To tee things off I’ll provide some useful information from themayanruinswebsite.com, my go-to source for info on individual Mayan archeological sites:
Labna is a stunning, small Classic Maya site (600-900 A.D). It features pure Puuc style architecture such as colonnettes and mosaic designs. There was a reduction of population during the Post Classic(900-1200 A.D.), though some construction was undertaken. The site was abandoned around 1200 A.D.
The site was rediscovered by those intrepid explorers John Lloyd Stevens and Fredrick Catherwood in the 1840’s. Edward Thompson, American Counsel in Merida, conducted the first excavations at the end of the 19th century. Exploration, excavation and restoration work continues to this day.
I agree 100% with the word “stunning” in the first sentence. And I point out the last sentence: “… restoration work continues to this day.” There’s ample evidence of that fact, something I’ll point out in the pics.
I arrived at Labna from my hotel in Uxmal at opening time, about 9AM. I was the only visitor — something I hardly expected but welcomed with delight after dashing about Uxmal the day before skirting my way past the tour groups. Even more delightful is the ability to get right up to the buildings, something not possible at Uxmal. Once past the entrance and in sight of the first group of buildings I left the gravel path and crossed the grass to it. My feet were immediately soaked, since heavy dew collects on the ground during the night in the Puuc region. The pair of shoes I was wearing became the sacrifice I offered to Chaac :-). They certainly didn’t survive the experience, so I hope he was happy.
To the pics, at long last — here’s the first group:
Yes, shiver your timbers, thar’s English near them thar buildings. How convenient for the monolingual and a gesture of kindness to visitors in this remote part of the Yucatan who might find English easier to handle than Spanish or Mayan, the languages of the other two blurbs. It’s good information and I was glad to have it. The pics I took as I wended my way toward the buildings — the “Palace” group in fact — show the predominance of the natural environment over the architectural one. When one reads books about Mayan sites they usually appear free and clear, like cakes put tidily on a cake platter and served up to our attention. In reality there is dense forest — jungle, actually — all round and when the Mayans abandoned their cities the vegetation made quick work of disappearing the works from the hand of man. The sites one visits have of course had the jungle scraped off them so you can see what’s there, but let it never be forgotten that the jungle makes the rules, not the human beings who build things to their own purposes and glory. The jungle rules the roost at the end of the day. Always has, always will.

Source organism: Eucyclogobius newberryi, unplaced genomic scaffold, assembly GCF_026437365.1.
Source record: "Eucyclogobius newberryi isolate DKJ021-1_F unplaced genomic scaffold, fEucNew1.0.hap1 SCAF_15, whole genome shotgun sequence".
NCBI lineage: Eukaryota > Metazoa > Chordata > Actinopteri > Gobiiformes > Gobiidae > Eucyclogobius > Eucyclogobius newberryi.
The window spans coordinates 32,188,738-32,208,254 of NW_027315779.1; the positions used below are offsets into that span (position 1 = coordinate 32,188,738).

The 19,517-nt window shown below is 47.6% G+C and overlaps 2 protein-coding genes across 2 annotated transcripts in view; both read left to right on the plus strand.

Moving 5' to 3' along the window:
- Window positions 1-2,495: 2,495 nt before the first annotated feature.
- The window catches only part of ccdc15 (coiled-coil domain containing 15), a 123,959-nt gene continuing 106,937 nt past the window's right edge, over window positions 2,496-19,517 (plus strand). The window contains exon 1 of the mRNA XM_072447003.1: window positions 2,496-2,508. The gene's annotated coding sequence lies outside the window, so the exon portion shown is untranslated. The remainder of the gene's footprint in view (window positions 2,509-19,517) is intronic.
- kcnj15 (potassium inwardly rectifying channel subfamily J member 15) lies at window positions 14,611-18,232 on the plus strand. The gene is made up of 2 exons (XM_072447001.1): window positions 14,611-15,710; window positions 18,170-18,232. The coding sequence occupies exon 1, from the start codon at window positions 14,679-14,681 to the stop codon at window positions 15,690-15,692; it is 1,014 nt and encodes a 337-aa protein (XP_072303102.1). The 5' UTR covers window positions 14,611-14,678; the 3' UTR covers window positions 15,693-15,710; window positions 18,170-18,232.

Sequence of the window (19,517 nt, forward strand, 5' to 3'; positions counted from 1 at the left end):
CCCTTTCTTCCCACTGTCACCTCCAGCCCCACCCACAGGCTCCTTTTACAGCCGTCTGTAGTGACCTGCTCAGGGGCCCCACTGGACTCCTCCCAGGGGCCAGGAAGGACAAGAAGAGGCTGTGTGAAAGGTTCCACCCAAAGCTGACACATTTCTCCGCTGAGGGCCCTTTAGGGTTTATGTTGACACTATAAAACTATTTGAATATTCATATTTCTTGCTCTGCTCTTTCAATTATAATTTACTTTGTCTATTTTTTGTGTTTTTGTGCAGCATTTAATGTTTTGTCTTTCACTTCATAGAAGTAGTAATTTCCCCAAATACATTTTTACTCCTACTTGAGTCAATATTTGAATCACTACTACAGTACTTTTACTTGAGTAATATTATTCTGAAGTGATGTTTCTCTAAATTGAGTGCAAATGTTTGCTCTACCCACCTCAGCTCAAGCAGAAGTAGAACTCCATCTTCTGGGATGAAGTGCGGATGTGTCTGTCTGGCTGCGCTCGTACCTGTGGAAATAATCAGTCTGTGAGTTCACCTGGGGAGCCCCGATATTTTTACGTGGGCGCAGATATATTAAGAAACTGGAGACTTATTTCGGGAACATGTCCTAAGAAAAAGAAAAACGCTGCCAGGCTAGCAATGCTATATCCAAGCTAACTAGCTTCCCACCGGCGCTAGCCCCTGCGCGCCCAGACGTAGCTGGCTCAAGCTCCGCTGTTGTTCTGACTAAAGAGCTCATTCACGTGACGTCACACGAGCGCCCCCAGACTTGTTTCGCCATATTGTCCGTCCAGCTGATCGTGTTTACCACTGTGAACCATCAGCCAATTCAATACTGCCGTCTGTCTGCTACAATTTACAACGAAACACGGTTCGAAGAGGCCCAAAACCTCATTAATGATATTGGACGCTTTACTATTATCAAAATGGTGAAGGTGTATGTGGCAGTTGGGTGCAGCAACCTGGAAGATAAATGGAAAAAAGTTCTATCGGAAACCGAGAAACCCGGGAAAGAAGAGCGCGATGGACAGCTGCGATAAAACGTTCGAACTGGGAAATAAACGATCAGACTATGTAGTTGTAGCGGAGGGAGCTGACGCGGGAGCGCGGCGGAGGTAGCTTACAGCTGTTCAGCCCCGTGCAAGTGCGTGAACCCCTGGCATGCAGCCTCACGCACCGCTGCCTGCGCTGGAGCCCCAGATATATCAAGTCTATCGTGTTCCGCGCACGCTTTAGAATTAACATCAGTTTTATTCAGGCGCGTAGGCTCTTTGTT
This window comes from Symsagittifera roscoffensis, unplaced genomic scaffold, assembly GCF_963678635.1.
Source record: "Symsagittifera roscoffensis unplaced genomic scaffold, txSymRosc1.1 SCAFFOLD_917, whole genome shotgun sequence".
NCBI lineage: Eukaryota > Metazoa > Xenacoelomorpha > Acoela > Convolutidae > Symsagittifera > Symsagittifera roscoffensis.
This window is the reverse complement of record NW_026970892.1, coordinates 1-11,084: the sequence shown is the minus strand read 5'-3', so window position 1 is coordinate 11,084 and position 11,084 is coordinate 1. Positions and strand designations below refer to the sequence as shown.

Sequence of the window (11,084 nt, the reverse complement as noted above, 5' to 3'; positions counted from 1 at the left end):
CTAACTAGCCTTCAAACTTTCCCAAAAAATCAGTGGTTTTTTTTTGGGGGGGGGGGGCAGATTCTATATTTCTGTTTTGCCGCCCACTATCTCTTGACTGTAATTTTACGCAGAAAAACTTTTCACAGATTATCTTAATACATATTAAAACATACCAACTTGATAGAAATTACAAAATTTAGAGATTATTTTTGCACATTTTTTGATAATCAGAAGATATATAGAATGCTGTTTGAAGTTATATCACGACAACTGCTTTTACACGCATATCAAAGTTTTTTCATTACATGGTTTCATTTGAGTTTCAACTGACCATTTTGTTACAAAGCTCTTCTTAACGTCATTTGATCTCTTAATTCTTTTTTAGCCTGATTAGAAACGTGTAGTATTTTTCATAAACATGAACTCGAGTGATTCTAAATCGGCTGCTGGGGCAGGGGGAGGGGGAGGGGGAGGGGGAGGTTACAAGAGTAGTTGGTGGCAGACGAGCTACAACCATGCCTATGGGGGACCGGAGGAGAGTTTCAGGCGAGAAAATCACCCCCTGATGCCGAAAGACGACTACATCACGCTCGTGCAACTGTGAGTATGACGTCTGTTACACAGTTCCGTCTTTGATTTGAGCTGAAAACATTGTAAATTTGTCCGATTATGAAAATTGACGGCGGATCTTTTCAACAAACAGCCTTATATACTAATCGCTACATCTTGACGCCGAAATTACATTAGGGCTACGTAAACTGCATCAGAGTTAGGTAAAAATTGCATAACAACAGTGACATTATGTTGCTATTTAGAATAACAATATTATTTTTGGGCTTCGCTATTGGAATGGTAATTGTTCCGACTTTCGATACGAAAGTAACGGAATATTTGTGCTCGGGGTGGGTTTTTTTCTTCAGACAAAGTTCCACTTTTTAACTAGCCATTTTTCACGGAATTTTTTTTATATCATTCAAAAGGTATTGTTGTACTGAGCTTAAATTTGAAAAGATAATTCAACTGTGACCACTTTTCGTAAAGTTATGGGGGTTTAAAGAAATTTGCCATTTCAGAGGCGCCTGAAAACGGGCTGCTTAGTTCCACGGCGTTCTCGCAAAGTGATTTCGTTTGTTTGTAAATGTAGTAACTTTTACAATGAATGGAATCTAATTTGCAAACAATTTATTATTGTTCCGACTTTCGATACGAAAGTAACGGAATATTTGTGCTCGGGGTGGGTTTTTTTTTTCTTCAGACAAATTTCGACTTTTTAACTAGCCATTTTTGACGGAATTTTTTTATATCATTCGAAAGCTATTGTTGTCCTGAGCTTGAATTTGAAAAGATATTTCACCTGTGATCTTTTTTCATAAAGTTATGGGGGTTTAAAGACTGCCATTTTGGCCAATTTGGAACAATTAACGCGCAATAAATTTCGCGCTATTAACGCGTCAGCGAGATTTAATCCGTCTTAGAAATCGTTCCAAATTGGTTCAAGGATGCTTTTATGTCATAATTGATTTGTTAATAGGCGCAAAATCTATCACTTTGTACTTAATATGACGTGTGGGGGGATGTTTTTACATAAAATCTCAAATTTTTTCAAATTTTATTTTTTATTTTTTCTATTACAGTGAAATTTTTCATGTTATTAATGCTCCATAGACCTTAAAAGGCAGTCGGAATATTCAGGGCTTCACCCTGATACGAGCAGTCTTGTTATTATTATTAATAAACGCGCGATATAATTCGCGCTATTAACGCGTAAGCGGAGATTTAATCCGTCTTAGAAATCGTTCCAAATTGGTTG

It was instructive to me to view Labna after seeing Uxmal. Uxmal’s buildings are quite sophisticated and show a high degree of architectural prowess and imagination. With both Labna and Sayil we are in a different league, a bit farther down the pecking order. There’s absolutely nothing wrong with that — we can’t all be Einsteins or Michelangelos. Coming as I do from a rural backwater where the production of something as interesting and elaborate as the buildings at Labna would be well beyond the reach of local talent, I didn’t in the least feel I was slumming after having been Uptown at Uxmal. Not a bit of it. The builders of Labna knew a thing or two and had more than a splash of talent. Let’s have a look at the Palace group up close and see what we can see:
Obviously we’ve gone OCD on the Chaac thing, again — that’s to be expected given the territory. At least there’s some variation in the form of the Chaac mask, so I suppose we should count ourselves lucky. It could be like one of Andy Warhol’s Campbell’s soup paintings, so let me not cavil. The proportions of the masks are pleasing to me — they convey strength and severity as they were meant to do, I think. They also offer a pleasing symmetry of elements, axial symmetry being very much in the saddle here. Just as at Uxmal there are pig-snouted Chaacs as well, which has either a meaning or a practical purpose that completely escapes me. Since I found the prospect of trying to Google “Chaac pig snouts” in Spanish too daunting without strong drink, I decided to leave well enough alone. Somewhere in the literature is the perfect explanation of why some Chaac masks have pig snouts. May the information gods reward you richly should you hanker after such knowledge.